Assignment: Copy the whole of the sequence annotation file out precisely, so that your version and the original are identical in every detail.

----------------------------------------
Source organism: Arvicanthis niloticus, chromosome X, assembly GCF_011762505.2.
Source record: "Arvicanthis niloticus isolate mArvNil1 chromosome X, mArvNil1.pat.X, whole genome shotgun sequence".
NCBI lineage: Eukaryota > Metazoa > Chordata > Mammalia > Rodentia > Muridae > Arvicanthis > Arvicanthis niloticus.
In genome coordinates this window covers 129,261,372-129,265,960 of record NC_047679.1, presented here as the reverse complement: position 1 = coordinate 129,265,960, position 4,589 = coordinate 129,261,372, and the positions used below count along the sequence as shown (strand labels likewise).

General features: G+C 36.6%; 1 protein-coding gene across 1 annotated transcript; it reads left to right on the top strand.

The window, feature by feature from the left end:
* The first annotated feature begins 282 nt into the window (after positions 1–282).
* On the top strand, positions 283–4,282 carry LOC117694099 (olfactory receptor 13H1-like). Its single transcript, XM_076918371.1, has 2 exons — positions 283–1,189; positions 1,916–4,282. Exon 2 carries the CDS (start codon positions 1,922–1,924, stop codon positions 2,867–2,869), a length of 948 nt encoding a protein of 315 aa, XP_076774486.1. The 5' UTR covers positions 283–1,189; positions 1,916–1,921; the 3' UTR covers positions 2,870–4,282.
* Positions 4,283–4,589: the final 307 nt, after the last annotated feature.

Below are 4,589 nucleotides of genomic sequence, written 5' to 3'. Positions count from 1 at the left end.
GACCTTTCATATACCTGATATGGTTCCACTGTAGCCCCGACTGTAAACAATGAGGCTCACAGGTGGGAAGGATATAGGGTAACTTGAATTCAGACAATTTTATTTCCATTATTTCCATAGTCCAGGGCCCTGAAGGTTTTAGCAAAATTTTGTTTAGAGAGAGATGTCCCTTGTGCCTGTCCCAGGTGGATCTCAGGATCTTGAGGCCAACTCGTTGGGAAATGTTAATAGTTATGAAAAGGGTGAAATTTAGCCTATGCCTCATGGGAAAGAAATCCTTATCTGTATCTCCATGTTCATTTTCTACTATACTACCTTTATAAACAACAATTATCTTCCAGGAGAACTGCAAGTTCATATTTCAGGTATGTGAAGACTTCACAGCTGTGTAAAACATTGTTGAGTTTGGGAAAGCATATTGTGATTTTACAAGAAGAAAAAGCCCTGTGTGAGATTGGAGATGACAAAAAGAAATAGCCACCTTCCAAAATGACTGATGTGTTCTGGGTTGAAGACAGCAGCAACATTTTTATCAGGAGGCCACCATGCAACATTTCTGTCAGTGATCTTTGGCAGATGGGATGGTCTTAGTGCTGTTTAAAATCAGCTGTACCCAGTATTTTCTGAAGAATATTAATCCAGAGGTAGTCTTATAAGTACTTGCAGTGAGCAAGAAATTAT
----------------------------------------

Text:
Source organism: Arvicanthis niloticus, chromosome X, assembly GCF_011762505.2.
Source record: "Arvicanthis niloticus isolate mArvNil1 chromosome X, mArvNil1.pat.X, whole genome shotgun sequence".
NCBI lineage: Eukaryota > Metazoa > Chordata > Mammalia > Rodentia > Muridae > Arvicanthis > Arvicanthis niloticus.
In genome coordinates this window covers 129,261,372-129,265,960 of record NC_047679.1, presented here as the reverse complement: position 1 = coordinate 129,265,960, position 4,589 = coordinate 129,261,372, and the positions used below count along the sequence as shown (strand labels likewise).

General features: G+C 36.6%; 1 protein-coding gene across 1 annotated transcript; it reads left to right on the top strand.

The window, feature by feature from the left end:
* The first annotated feature begins 282 nt into the window (after positions 1–282).
* On the top strand, positions 283–4,282 carry LOC117694099 (olfactory receptor 13H1-like). Its single transcript, XM_076918371.1, has 2 exons — positions 283–1,189; positions 1,916–4,282. Exon 2 carries the CDS (start codon positions 1,922–1,924, stop codon positions 2,867–2,869), a length of 948 nt encoding a protein of 315 aa, XP_076774486.1. The 5' UTR covers positions 283–1,189; positions 1,916–1,921; the 3' UTR covers positions 2,870–4,282.
* Positions 4,283–4,589: the final 307 nt, after the last annotated feature.

Below are 4,589 nucleotides of genomic sequence, written 5' to 3'. Positions count from 1 at the left end.
GACCTTTCATATACCTGATATGGTTCCACTGTAGCCCCGACTGTAAACAATGAGGCTCACAGGTGGGAAGGATATAGGGTAACTTGAATTCAGACAATTTTATTTCCATTATTTCCATAGTCCAGGGCCCTGAAGGTTTTAGCAAAATTTTGTTTAGAGAGAGATGTCCCTTGTGCCTGTCCCAGGTGGATCTCAGGATCTTGAGGCCAACTCGTTGGGAAATGTTAATAGTTATGAAAAGGGTGAAATTTAGCCTATGCCTCATGGGAAAGAAATCCTTATCTGTATCTCCATGTTCATTTTCTACTATACTACCTTTATAAACAACAATTATCTTCCAGGAGAACTGCAAGTTCATATTTCAGGTATGTGAAGACTTCACAGCTGTGTAAAACATTGTTGAGTTTGGGAAAGCATATTGTGATTTTACAAGAAGAAAAAGCCCTGTGTGAGATTGGAGATGACAAAAAGAAATAGCCACCTTCCAAAATGACTGATGTGTTCTGGGTTGAAGACAGCAGCAACATTTTTATCAGGAGGCCACCATGCAACATTTCTGTCAGTGATCTTTGGCAGATGGGATGGTCTTAGTGCTGTTTAAAATCAGCTGTACCCAGTATTTTCTGAAGAATATTAATCCAGAGGTAGTCTTATAAGTACTTGCAGTGAGCAAGAAATTAT